Sometimes it’s wise to bet against a rally

Recent crop tours have not provided enough support that USDA estimates are completely off base. This caused even more pressure on the market this week. Crop size will be debated until harvest is over and without a major surprise, the upside seems limited.

For many elevators and end users 8/31 is the last official day of the 2016 grain marketing year, many will want farmers to have their Deferred Priced (DP) grain in storage to be priced. Last year the market traded lower the entire week prior which was the lowest of the year, that is expect again this year. Some estimates suggest that 10% of the ’16 crop could be priced.

A 167 national yield average, as suggested by a recent crop tour, would likely still mean a 2 billion bushel carryout this year. At 169, as suggested by the USDA, the carryout would be just as high as last year. Some say exports may increase with prices dipping, but it will be needed to compete with cheap Brazilian corn.

The next six months could be rough for farmers. However, in the last few years we’ve seen farmers not sell when prices are really unprofitable, which has helped prices rebound shortly after harvest. If farmers can hold out and not sell right away, it may work again.


Sometimes it’s wise to bet against a rally

All grain farmers are hoping for a price rally that places corn prices at profitable levels. With prices below profitable levels for over a year, it gets frustrating and discouraging waiting for good prices. That’s why I look for opportunities in the market where I can make additional profits without a rally. Throughout summer I expected a mostly sideways market; therefore, I made several trades that would add additional premium if the market went nowhere. While I was correct that the market moved sideways the last few months, I was always prepared on each trade I made for any market scenario (i.e. managing my risk). With Sep options expiring, following are my trade results.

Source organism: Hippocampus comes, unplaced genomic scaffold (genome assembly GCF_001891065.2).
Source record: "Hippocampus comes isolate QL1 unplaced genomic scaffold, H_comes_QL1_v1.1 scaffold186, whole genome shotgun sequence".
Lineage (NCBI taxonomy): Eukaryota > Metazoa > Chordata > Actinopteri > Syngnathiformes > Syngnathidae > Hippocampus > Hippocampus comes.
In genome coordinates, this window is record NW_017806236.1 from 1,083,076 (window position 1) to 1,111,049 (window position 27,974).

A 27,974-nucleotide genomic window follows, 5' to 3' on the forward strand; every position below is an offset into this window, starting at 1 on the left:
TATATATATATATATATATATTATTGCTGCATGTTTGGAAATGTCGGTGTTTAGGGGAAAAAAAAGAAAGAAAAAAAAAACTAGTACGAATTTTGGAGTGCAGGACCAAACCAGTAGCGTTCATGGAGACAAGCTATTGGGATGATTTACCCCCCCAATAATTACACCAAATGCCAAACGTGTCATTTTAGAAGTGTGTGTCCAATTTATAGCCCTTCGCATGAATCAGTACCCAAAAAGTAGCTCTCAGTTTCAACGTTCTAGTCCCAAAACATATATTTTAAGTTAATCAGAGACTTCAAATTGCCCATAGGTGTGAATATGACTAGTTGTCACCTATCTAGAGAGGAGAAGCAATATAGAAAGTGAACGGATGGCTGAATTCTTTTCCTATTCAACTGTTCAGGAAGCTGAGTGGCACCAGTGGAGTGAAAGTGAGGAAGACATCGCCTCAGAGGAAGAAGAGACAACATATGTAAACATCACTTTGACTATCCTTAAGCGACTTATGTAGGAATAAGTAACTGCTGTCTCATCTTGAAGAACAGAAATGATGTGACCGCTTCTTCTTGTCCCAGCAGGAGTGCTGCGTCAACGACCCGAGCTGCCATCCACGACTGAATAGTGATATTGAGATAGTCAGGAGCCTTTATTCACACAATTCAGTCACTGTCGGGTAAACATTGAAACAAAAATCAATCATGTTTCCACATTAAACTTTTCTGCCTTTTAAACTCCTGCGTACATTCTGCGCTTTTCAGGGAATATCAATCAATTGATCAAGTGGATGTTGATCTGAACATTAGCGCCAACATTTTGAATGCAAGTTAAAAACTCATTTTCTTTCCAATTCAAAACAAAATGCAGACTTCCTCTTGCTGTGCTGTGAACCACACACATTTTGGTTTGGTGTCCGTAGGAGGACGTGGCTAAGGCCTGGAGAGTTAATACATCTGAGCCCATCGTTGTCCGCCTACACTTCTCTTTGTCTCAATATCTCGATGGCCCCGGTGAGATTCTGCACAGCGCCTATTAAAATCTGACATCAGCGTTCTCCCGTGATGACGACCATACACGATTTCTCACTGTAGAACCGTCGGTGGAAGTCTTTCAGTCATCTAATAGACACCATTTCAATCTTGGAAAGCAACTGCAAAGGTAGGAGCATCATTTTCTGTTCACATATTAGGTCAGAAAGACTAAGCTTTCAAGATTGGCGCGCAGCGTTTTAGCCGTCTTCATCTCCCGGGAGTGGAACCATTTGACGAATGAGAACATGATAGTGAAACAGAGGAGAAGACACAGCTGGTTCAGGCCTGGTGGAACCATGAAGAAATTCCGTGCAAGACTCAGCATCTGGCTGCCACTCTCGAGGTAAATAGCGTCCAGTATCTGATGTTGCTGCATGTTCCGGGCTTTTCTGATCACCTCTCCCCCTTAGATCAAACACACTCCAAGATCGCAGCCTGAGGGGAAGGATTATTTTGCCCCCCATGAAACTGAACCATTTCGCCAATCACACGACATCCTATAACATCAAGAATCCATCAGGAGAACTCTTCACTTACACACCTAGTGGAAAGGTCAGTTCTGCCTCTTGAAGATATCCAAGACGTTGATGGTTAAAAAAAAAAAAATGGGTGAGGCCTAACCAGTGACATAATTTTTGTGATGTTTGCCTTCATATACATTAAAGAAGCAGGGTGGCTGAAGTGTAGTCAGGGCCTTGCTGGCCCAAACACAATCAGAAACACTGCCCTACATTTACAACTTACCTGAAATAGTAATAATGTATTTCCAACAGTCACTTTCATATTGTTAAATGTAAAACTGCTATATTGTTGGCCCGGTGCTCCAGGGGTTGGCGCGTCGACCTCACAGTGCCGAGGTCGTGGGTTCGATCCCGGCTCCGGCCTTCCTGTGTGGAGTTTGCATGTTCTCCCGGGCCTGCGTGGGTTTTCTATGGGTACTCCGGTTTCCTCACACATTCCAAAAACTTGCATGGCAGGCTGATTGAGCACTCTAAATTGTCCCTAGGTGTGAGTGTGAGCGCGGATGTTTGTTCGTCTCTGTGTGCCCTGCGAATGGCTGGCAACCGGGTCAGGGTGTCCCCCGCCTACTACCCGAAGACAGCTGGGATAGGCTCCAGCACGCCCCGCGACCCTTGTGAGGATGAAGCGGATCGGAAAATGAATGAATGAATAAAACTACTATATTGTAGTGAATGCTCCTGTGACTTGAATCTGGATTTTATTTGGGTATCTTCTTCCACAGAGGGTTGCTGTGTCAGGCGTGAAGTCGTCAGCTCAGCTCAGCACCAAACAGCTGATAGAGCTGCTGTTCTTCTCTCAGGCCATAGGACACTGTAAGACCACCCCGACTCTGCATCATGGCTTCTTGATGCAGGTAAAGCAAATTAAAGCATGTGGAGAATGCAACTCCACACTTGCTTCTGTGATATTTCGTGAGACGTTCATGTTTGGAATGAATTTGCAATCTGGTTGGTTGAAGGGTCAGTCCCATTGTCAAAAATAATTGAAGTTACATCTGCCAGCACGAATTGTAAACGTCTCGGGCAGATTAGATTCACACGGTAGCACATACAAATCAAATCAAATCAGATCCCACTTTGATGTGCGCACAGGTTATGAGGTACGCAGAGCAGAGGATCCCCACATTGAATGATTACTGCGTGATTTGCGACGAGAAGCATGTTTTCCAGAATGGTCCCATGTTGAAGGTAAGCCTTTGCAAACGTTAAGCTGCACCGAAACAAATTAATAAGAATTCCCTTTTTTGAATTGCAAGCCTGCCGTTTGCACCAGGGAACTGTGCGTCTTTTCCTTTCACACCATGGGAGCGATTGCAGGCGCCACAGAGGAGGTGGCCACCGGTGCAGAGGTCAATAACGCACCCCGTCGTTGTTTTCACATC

Previous trade from 5/17/17

  • Expected market direction — Sideways into late summer
  • Sold Sep $3.70 straddle for 38 cents
  • Trade represents 10% of ’16 OR ’17 production
  • Expires 8/25/17 after crop conditions are known
  • Potential benefit: If Sep futures close at $3.70 on 8/25, I keep the 38 cent premium
  • Potential concern: Reduced or no premium if the market moves significantly and for every penny lower than $3.70 I get less premium until $3.32; at $3.32 or lower a previous corn sale is removed, but any profits gained on that trade can be added to a future sale; For every penny higher than $3.70 I get less premium until $4.08; at $4.08 or higher I have to make another corn sale at $4.08 against Sep futures
  • If a Sep sale is initiated then I can move this sale to Dec futures and pick up about 10 cents of premium and thus have a $4.18 sale in place. At this point the sale would likely be against my ’17 crop


I bought back the put for 31 cents and let the call expire worthless (saving on commissions). I made 7 cents on this trade.


Previous trade from 7/21/17

  • Expiration 8/25/17 after first crop yield report is published
  • About 10% of ‘17 corn production
  • Potential Benefit: If Sep futures close at $3.80 on 8/25, I keep the 26 cent premium
  • Potential Concern: Reduced or no premium if the market moves significantly in either direction
  • For every penny lower than $3.80 I get less premium until $3.54; at $3.54 or lower an original corn sale would be removed, but I keep the 26 cents to add to another sale.
  • Every penny higher than $3.80 I get less premium until $4.06; at $4.06 or higher I have to make another sale at $4.06 against the Sep futures. If that happens then I would “roll” this sale from the Sep to the Dec and likely collect another 13 cents of market premium. Resulting in a sale of $4.19 for new crop.